by Kathryn M. Schreiber
When an indigenous gathering place and burial grounds along the Carquinez Strait were threatened with development in 2011, Ohlone and Miwok spiritual leaders gathered in prayer, lit a sacred fire, and began a 109-day encampment at Sogorea Té (Glenn Cove, Vallejo). “We learned that being on the land is really important to our young folks. Being on the land heals people,” commented Corrina Gould, Chochenyo/Karkin Ohlone leader, Co-Founder of Indian People Organizing for Change and Sogorea Té Land Trust. Everyone feels a sacred connection to the land “when we walk outside, or sit on the ground, or listen to water — we know this.”
Water is Life. “We all have a connection to water, too. This is not an indigenous matter; this is for all human beings. Everybody has a right to water.” Gould invites supporters to gather on the banks of the San Pablo Bay at Sogorea Té this Saturday morning, September 17th, for the 10am Opening Ceremony for “Run4Salmon” as the Ohlone people welcome the Winnemem Wintu people. The service will bless the two-week prayerful journey to restore salmon runs, protect the waters, and respect indigenous lifeways. Please bring food for the potluck and help with setup and clean up; also, participate in the journey and ceremonies along the way. The shared ministries of Community Presbyterian Church of Pittsburg and First Congregational Church of Antioch, UCC will host walkers overnight this weekend.
In late August, the UCC’s Collegium of Officers issued a “Statement of Solidarity with the Standing Rock Sioux Reservation” citing racial justice, honoring sacred spaces, and climate impact as prime reasons to oppose the Dakota Access Pipeline (DAPL), while calling for prayerful solidarity and signatures on the UCC’s Justice and Peace Action Network’s petition. To date, more than 1200 letters have been sent to the Army Corps of Engineers and President Obama.
Last week, ministers from many traditions traveled to Standing Rock, including the Rev. Marlene Whiterabbit Helgemo, Pastor of All Nations Church in Minneapolis and Interim Executive Director of the UCC Council of American Indian Ministries (CAIM) “We are out here on the Standing Rock Reservation in solidarity with the tribe who are asking people to stand with them and be defenders of the waters.” Being in solidarity taught The Rev. Brooks Berndt, UCC Minister for Environmental Justice, tools for on-going justice work. Updates and calls to action will continue to post online at http://www.ucc.org/news and on Facebook “Justice and Witness Ministries, United Church of Christ” page.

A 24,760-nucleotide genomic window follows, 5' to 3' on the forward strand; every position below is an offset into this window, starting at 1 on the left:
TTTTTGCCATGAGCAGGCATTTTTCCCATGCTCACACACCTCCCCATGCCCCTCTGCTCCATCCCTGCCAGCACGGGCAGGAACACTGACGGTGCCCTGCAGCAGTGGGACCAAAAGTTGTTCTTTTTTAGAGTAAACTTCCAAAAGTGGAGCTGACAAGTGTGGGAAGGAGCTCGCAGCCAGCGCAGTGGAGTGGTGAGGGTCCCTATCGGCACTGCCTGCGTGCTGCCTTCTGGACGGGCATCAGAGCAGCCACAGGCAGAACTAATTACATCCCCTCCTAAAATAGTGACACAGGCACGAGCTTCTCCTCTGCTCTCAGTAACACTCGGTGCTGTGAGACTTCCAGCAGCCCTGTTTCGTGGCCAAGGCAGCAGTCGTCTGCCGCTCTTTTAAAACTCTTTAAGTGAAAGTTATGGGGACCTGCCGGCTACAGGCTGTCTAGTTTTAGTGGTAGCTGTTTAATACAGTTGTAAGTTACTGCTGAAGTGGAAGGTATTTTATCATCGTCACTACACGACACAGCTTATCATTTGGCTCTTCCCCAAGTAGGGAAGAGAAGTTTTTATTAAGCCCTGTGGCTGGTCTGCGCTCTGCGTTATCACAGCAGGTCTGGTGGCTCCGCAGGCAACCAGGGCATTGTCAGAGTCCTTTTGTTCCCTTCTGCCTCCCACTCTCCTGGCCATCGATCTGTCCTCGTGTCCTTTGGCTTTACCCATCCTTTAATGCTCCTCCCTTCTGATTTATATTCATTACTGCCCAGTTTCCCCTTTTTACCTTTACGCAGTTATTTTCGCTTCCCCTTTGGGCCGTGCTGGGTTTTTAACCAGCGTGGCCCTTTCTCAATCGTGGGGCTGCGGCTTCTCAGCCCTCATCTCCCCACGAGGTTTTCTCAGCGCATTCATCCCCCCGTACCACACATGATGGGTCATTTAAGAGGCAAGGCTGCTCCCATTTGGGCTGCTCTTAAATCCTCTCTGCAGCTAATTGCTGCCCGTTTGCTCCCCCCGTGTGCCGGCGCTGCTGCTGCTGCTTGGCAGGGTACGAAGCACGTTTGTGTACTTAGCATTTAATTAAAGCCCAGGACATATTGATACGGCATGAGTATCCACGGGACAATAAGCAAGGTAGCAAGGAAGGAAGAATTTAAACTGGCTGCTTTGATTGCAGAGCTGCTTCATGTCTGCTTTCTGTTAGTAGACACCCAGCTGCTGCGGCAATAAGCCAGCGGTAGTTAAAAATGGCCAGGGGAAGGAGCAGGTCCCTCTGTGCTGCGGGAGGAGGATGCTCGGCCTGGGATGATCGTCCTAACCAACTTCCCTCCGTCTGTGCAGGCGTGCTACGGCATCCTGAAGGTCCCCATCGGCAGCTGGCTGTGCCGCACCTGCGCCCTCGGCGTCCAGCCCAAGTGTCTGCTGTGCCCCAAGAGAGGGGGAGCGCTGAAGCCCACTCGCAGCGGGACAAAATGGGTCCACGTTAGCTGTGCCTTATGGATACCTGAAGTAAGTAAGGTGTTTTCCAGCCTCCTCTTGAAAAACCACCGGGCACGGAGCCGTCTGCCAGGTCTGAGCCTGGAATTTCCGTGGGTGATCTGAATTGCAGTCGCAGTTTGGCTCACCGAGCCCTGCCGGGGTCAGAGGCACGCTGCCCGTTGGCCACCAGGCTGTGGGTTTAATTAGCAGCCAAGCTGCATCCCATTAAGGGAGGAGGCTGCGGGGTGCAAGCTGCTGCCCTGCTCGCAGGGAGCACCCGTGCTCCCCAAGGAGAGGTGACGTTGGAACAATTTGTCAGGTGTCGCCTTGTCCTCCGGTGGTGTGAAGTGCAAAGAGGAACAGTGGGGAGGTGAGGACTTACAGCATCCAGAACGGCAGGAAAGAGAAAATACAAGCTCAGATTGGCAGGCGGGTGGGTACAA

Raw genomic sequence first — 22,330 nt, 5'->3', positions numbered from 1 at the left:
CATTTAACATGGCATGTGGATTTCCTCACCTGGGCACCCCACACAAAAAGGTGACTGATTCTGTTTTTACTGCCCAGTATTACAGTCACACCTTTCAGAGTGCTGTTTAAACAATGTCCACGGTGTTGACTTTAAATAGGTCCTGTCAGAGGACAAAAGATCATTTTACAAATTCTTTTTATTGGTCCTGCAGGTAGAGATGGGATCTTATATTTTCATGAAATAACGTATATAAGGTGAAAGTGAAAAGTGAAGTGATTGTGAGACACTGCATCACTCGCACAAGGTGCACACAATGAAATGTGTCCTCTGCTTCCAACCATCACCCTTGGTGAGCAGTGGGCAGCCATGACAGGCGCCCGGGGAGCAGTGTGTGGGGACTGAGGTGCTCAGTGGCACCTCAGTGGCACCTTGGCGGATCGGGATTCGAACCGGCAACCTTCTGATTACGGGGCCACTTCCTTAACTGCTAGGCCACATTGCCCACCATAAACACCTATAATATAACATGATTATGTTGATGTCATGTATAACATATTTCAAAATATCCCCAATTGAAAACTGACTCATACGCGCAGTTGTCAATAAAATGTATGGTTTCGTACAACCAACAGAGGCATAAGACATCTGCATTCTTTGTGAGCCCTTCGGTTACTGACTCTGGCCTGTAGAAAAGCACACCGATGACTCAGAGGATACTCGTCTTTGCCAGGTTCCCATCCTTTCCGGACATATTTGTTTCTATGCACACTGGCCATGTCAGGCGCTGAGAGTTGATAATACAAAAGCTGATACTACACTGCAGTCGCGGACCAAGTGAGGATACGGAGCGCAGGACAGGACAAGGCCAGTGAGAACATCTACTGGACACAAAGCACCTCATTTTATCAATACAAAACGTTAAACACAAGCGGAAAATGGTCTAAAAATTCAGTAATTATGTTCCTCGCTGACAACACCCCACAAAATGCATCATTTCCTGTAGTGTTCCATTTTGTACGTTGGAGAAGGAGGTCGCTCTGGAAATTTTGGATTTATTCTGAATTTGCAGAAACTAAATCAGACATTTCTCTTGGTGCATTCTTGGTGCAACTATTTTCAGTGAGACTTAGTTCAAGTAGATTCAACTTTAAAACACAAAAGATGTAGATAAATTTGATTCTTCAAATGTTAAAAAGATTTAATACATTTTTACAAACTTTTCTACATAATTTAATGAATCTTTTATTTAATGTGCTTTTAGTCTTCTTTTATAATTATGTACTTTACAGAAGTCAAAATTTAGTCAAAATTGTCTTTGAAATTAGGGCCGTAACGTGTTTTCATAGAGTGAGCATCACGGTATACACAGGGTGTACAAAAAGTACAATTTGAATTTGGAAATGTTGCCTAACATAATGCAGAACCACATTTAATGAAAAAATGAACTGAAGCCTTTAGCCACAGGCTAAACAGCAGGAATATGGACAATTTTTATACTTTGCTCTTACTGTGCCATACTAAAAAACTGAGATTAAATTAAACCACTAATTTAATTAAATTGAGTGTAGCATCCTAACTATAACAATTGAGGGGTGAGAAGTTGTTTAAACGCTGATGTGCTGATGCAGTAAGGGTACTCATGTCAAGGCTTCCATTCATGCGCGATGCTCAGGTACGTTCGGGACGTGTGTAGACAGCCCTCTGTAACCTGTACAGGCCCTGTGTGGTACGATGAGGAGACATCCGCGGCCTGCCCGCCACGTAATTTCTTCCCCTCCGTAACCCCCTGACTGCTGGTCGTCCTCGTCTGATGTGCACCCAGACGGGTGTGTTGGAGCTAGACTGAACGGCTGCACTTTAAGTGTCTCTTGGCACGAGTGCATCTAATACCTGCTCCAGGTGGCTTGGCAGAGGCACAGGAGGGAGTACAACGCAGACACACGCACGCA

While activity at the four camps on Standing Rock Reservation receives the most notice, Helgemo notes, “Really, the effort of the legal work is where change will happen.” Toni Buffalo, Chairperson of CAIM from the Dakota Association of the UCC, commented on Monday: “Where do we go from here? How do we continue pushing the government to make a permanent stop in this Dakota Access Pipeline? One of the most positive aspects from this issue is bringing up treaty awareness.” Committed to the long-term work of protection, Buffalo said, “Our water protectors are not leaving this land until we know that the Black Snake is dead.”
While support grows on the frontline in North Dakota, indigenous leader Corrina Gould reminds us there are many frontlines, including here in the Bay Area. Currently, Ohlone cultural sites are threatened by the development of a 300-car parking lot on Mission Peak. Supporters are asked to write to the East Bay Regional Parks District and attend the District’s Board of Directors meeting on Tuesday September 20th at 1pm, the last discussion of the planned parking lot. In West Berkeley, an indigenous burial ground was disturbed this spring during commercial development construction. Gould anticipates renewed efforts to protect ancestral remains. Local churches and parishioners can support the Sogorea Té Land Trust and Suumi Land Tax, host screenings of “Beyond Recognition”, and learn about regional shellmounds and current efforts to protect them.
We are all called to be peaceful warriors working together to protect the waters, the sacred places, and the well-being of all peoples here at home and around the world.
With gratitude to Corrina Gould, Chochenyo/Karkin Ohlone, Oakland; Rev. Marlene Whiterabbit Helgemo, Ho-Chunk, Minneapolis; Toni Buffalo, Lakota, Eagle Butte, SD; and UCC national staffers Rev. Brooks Brooks Berndt and Derek Duncan in Cleveland and Jessie Palatucci in Washington, DC.
September 25th is “American Indian Ministry Sunday.” Local churches support the UCC’s Council for American Indian Ministry.
Do you have a great story to tell about life in our conference? Please contact Kathryn at: firstname.lastname@example.org